My cellphone runs flat each day. The battery is fine; it wears out because I spend most of my waking hours with the phone pressed close to my ear. Callers always seem to be surrounded by fighting couples with screaming children, stuck in heavy traffic outside a mosque with a new 5000W PA from the Saudis … either that or it’s a sign of my aging that I can’t filter sounds any more.
Hey, why beat about the bush: I hate cellphones. I hated regular phones already. Why do I have to be always available? I already get annoyed by the salesperson who answers another customer on the phone when I’m in the midde of a purchase. Doesn’t the person who’s actually, physically in front of you trump the other who couldn’t be bothered to quit their office/house/bed?
But I’m digressing to soon.
Why do I bother to spend so much time on the phone if I hate it that much? Sales, baby! I’ve discovered (yet another) new talent: wheelin’ ‘n’ dealin’! Buy low, sell high. Or in our case, buy tax free, reduce by 20% for six months’ use, bite your nails and count the days, then reduce by another 10% and bam! Reel ’em in!
What the hell am I talking about?
We’re moving on.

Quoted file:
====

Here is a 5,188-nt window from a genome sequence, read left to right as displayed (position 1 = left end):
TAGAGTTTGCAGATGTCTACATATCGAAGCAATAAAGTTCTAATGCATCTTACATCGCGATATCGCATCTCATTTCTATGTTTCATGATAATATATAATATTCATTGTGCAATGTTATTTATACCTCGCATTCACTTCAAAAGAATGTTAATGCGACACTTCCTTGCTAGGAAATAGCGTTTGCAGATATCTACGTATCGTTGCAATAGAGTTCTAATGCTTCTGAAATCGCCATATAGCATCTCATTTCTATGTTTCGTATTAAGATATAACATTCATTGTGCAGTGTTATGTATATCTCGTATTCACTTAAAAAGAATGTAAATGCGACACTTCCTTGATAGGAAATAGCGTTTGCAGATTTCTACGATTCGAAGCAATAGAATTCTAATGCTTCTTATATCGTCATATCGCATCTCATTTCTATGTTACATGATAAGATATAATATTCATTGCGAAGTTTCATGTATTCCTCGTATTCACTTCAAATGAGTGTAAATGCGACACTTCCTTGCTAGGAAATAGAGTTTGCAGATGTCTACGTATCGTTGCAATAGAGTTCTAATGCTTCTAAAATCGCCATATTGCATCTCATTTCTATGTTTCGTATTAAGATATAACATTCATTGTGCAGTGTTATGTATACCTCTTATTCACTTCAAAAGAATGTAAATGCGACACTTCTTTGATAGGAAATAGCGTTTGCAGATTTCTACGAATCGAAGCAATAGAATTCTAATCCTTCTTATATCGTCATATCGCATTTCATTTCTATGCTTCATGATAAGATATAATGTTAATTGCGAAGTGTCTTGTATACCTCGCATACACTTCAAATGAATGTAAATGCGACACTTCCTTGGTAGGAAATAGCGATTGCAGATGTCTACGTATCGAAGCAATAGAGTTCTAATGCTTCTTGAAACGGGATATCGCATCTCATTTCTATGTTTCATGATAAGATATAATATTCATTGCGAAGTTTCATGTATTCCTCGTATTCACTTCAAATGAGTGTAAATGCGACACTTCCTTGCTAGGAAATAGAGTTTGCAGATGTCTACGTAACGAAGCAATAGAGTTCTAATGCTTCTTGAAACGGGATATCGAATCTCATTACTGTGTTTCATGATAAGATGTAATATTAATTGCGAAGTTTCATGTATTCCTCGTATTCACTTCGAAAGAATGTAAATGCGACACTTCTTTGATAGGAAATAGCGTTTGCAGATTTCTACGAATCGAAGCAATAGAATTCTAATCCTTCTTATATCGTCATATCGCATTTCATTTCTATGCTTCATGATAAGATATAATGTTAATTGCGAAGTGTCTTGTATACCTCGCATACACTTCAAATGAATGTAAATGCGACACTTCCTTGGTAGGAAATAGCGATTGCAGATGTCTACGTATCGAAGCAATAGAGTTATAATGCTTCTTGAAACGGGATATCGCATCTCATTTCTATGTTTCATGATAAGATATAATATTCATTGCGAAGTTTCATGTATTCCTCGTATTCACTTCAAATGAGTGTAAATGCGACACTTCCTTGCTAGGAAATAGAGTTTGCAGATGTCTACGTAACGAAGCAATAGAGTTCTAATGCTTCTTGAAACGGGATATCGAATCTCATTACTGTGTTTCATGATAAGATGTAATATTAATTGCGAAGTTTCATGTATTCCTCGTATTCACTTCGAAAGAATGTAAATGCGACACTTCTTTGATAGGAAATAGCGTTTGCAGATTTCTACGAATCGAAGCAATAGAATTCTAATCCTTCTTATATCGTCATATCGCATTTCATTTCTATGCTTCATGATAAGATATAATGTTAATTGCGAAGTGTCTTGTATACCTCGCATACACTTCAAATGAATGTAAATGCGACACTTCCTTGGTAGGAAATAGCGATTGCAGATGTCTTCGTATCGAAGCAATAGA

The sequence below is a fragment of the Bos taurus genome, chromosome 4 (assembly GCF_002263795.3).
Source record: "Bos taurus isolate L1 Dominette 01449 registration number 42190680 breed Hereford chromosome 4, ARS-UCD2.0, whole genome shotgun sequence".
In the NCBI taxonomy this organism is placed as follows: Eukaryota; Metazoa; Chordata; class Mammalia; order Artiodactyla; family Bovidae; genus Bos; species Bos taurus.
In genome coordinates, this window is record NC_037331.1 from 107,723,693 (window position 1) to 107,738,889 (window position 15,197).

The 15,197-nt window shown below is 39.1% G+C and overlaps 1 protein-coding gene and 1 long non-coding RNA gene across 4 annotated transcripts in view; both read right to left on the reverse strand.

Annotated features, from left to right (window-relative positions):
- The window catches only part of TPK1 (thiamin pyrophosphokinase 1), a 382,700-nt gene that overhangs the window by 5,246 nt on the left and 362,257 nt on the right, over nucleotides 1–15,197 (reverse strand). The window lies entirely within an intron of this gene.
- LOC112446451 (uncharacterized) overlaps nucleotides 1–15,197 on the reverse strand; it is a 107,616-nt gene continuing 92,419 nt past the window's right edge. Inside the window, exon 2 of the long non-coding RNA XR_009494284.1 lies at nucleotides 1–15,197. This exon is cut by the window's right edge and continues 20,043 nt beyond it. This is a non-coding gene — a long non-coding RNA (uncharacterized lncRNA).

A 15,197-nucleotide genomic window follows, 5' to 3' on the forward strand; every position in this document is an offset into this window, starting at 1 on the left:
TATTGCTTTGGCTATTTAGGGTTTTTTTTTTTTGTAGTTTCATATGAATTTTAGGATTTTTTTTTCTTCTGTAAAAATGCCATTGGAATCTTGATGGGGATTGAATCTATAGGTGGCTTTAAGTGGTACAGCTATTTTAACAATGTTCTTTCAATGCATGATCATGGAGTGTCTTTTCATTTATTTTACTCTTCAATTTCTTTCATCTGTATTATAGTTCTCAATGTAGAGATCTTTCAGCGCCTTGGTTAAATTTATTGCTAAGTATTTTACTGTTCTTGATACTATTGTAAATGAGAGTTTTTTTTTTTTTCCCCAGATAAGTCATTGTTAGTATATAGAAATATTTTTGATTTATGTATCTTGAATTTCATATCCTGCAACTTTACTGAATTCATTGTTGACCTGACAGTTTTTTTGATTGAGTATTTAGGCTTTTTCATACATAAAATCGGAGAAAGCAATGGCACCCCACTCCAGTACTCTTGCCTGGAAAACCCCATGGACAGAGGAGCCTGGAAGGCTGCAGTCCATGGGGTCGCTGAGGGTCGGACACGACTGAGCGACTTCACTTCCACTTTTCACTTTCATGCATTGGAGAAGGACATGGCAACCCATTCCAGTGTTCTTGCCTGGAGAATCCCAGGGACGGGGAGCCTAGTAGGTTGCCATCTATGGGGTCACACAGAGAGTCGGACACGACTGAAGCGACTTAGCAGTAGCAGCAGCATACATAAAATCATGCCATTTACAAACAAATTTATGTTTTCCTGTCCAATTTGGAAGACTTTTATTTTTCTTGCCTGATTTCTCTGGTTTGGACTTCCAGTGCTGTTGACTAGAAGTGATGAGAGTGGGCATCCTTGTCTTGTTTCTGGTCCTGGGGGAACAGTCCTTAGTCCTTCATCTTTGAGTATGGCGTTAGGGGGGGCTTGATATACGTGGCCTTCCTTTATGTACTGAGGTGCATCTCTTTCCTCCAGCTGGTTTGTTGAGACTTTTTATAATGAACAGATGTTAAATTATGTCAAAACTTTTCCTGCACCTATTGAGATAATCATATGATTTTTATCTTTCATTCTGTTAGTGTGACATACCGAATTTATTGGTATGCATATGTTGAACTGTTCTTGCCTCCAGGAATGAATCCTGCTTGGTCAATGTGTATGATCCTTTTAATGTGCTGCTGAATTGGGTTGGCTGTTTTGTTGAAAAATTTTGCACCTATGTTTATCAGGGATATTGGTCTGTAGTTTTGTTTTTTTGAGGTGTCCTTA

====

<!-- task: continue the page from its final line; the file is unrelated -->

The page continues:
We’re clearing out.
I made a little website to sell our excess stuff — how the hell did we end up with three couches? — and have had 10,000 hits and 1,000 follow-up calls. While I was talking to one “customer”, I had two other callers lined up and an SMS on the side. It has been completely crazy and a hell of a thing to manage, with people coming by at all hours with wads of cash (:D) and others getting annoyed that I’d already sold the cutting board with an inbuilt drawer with four knives … Please stop calling … it wasn’t so great (actually I barely used it; I thought it was crap).
But it’s all good.
We’re leaving this place.
It’s the last time.
I’d say it’s for the kids — #4 due in April! — but it’s for all of us, truth be told.
Tired of corruption, incompetence and religious intolerance.
Seeking independence, respect for others and for the community, streets that get cleaned, people who respect their environment, bicycles, and eating food without worrying about the after effects for the rest of the evening.
Sorry Senegal. The spirit of Teranga (hospitality) passed us by. We leave with a feeling on unrealized potential on your part and our own. We would have liked to have enjoyed you more, and we would have liked the many wonderful people we have met to be able to fulfill their dreams.
Unfortunately we were all ultimately ground down by the chicaneries and nepotism, the hands-off, scratch-my-back, close-one-eye, grease-my-palm, pay-your-dues, know-your-place, kiss-my-ass, can’t-lose-face attitude that permeates all activity in Senegal.
(… to be continued … when I get off the phone…)